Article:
Wernberg – Of Inns, Lakes & A Fence That Bites
It was the best of days, it was the worst of days. To paraphrase Dickens is a cheat of a way to start a post. But, sometimes, the great writers who came before me have already used the words I want to use. Darned inconsiderate of them I would say. But such are the difficulties we writers face in these days of instant, worldwide, communication.
No sooner does a pithy phrase jump to mind, than someone points out that Google attributes it to a 6th century Nepalese monk. Or, worse still, a twenty three year old Instagram “Influencer”, flashing fake tans and faker smiles for free flights and a worldwide, year’s supply of Bic Mac and Fries.
However, in fairness, in the case of Dickens’ famous opening to A Tale of Two Cities, I have no excuse. I have in fact read the book, and it is probably, definitely, the great commentator’s influence that has put these words in my head this morning. I would like though to believe he would forgive me in this instance. As the day in question was, indeed, the best of days, and, most assuredly, the worst of days as well.
It wasn’t the morning rain that greeted us in St Leonhard that made it bad. It had rained so much the last two days that the two week heat wave we’d just travelled through seemed like a dim distant dream.
The rain didn’t really bother us though, but with limited time on our hands it was an extra strike against staying in Austria for long. We’d planned on stopping midway through the country today. Then again at Wernberg near the Slovenian border tomorrow. In fact we packed up Iggy and got on the road with that intention still firmly in our heads.
As we drove south though we began to question whether there was any real point to staying three nights in Austria this trip. According to the forecast the rain was to continue for another three days. We were going to be eating at Inns to pay for our parking. And not doing a whole lot else because of the weather.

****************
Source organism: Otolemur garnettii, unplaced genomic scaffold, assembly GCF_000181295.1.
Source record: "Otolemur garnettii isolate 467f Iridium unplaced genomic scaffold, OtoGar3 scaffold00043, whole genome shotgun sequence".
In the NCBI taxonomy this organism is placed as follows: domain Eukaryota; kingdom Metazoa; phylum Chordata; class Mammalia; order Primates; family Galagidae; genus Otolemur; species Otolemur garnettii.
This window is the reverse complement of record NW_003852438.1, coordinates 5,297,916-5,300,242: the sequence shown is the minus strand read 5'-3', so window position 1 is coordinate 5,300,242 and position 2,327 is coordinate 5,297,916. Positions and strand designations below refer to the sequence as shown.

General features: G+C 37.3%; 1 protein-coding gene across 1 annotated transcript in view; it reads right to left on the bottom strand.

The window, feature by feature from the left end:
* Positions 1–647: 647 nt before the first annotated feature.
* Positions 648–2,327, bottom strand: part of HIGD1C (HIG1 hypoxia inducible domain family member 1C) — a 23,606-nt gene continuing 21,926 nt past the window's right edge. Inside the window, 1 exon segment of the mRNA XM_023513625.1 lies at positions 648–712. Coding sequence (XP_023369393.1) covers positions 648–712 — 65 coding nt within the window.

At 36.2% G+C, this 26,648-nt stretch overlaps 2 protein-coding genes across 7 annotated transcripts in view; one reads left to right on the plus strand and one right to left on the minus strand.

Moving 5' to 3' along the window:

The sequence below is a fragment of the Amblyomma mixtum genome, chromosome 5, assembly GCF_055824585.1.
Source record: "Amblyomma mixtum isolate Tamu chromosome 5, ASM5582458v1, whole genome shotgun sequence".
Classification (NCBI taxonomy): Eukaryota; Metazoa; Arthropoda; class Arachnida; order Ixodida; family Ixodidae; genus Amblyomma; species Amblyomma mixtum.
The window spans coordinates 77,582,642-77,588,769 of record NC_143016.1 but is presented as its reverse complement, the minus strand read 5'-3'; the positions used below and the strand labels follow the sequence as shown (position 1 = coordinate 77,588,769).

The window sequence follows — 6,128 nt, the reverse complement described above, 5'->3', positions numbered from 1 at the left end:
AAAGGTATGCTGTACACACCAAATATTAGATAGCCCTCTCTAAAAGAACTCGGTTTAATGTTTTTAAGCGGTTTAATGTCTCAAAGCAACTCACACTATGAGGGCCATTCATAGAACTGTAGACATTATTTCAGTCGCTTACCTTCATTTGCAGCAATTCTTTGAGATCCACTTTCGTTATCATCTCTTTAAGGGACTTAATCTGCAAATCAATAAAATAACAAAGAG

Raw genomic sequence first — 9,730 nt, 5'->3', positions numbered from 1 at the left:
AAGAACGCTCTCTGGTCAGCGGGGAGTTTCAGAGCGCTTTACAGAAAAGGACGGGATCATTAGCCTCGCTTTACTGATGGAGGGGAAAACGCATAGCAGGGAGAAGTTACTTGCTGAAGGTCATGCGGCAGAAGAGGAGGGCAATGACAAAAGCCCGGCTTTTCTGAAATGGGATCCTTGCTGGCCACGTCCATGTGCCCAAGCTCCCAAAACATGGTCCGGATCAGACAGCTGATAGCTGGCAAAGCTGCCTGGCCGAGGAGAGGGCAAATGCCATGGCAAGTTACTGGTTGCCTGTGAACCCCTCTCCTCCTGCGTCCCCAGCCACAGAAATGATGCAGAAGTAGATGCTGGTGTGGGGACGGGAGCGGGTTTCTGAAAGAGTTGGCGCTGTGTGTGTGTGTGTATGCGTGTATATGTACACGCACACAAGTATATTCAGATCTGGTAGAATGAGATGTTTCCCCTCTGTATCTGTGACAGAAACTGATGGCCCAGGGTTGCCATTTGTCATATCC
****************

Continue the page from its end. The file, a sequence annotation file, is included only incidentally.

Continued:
As floods of water dropped on us from the mountains above we decided to change plan and head for Wernberg, very close to the Slovenian border. We’d take Marley for a wet walk around the lake. Have dinner in the Inn. Sort out our vignette for Slovenia. And carry on south for Greece a bit quicker.
Even with the rain it was a fun day’s drive through Austria to Wernberg. Watching the world appear and disappear around us as we floated in and out of cloud banks. Drizzle turned to rain. Rain turned to drizzle. Valleys opened below us with pretty mountain house clustered round the simple, spired churches. Many windowed chalets clung to forested slopes.
Half way there we stopped to stretch our legs, and grab a ridiculously expensive coffee from the motorway services. Everywhere was packed solid and we checked our phones and realised it was Saturday.
Jay somehow managed to squeeze Iggy into a space without breaking anything. Marley jumped down for a sniff around where all the other dogs had been. Drawing smiles, pats and nervous avoidance in equal measure, as she always does. And then we were back in the van and on the move once more.
The weather brightened in between valleys. Turned back to rain in between others. Three and four mile tunnels sped us through the miles of rock above our heads. Each exit a magical mystery tour of Austrian weather zones. We gazed, wistfully, over momentarily sun drenched mountainsides, and lamented that we were missing everything by being on the toll roads.
It was definitely the right choice to use them on this trip, but it really reinforced for us just how much better it is not to use them. We would come back here again some day and dawdle around the real Austria. See what was hiding in the paths less travelled. Someday when we had more time, and more money for the expensive campsites and stellplatz.
Austria is not the motorhome friendly country that Germany is. Sadly €30 to a campsite is €30 not going to local shops and restaurants. Campsites are nice when you want all the facilities they offer. But being forced to pay large sums of money just to park, when free parking is available, always galls me. I would rather park in an Inn car park and buy a nice dinner. At least that way we’re recieving something we can use in return for our hard earned pennies.
Tales of people being fined for not using campsites always puts me off countries a bit. It seems a bit like campsites receiving money by menaces to me. Give me a Stellplatz/Aire, priced appropriately, and I will happily pay. But being asked for €30 or more, simply for a space to park and sleep, leaves me feeling like I’ve just been mugged by the Mafia.
Thankfully there are usually Inns and the like spread about who will allow folk like us to stay over, and it was just such a place we were headed for in Wernberg tonight. It hadn’t sounded like my ideal stopover, but as we turned off the main road my heart sank a little big bit. Wernberg seemed to be just a strip of buildings, jammed in between two busy highways. This was not looking good at all! I wasn’t even sure we’d find anyplace we could walk Marley.